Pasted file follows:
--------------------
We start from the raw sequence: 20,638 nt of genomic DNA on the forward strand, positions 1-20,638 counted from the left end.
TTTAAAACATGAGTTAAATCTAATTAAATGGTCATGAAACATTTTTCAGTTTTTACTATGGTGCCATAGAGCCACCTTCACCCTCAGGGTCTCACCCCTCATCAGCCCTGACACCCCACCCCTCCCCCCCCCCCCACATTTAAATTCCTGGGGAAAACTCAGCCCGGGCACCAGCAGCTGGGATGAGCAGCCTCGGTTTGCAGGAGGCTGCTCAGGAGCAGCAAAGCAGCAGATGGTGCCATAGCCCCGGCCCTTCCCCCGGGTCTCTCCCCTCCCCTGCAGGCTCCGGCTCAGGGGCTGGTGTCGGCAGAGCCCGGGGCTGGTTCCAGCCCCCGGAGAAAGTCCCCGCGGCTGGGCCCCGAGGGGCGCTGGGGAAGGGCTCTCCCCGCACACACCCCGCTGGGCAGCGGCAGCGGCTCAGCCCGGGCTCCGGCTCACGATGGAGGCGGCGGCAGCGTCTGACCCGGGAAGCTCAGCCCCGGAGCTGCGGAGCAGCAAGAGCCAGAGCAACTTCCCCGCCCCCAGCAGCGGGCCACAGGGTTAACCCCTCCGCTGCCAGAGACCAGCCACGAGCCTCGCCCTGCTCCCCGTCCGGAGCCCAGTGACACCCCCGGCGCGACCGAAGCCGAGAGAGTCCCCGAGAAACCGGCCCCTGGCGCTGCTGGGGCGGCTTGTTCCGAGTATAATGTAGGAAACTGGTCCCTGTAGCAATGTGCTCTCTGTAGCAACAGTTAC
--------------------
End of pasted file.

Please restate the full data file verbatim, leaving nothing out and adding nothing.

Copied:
We start from the raw sequence: 20,638 nt of genomic DNA on the forward strand, positions 1-20,638 counted from the left end.
TTTAAAACATGAGTTAAATCTAATTAAATGGTCATGAAACATTTTTCAGTTTTTACTATGGTGCCATAGAGCCACCTTCACCCTCAGGGTCTCACCCCTCATCAGCCCTGACACCCCACCCCTCCCCCCCCCCCCACATTTAAATTCCTGGGGAAAACTCAGCCCGGGCACCAGCAGCTGGGATGAGCAGCCTCGGTTTGCAGGAGGCTGCTCAGGAGCAGCAAAGCAGCAGATGGTGCCATAGCCCCGGCCCTTCCCCCGGGTCTCTCCCCTCCCCTGCAGGCTCCGGCTCAGGGGCTGGTGTCGGCAGAGCCCGGGGCTGGTTCCAGCCCCCGGAGAAAGTCCCCGCGGCTGGGCCCCGAGGGGCGCTGGGGAAGGGCTCTCCCCGCACACACCCCGCTGGGCAGCGGCAGCGGCTCAGCCCGGGCTCCGGCTCACGATGGAGGCGGCGGCAGCGTCTGACCCGGGAAGCTCAGCCCCGGAGCTGCGGAGCAGCAAGAGCCAGAGCAACTTCCCCGCCCCCAGCAGCGGGCCACAGGGTTAACCCCTCCGCTGCCAGAGACCAGCCACGAGCCTCGCCCTGCTCCCCGTCCGGAGCCCAGTGACACCCCCGGCGCGACCGAAGCCGAGAGAGTCCCCGAGAAACCGGCCCCTGGCGCTGCTGGGGCGGCTTGTTCCGAGTATAATGTAGGAAACTGGTCCCTGTAGCAATGTGCTCTCTGTAGCAACAGTTAC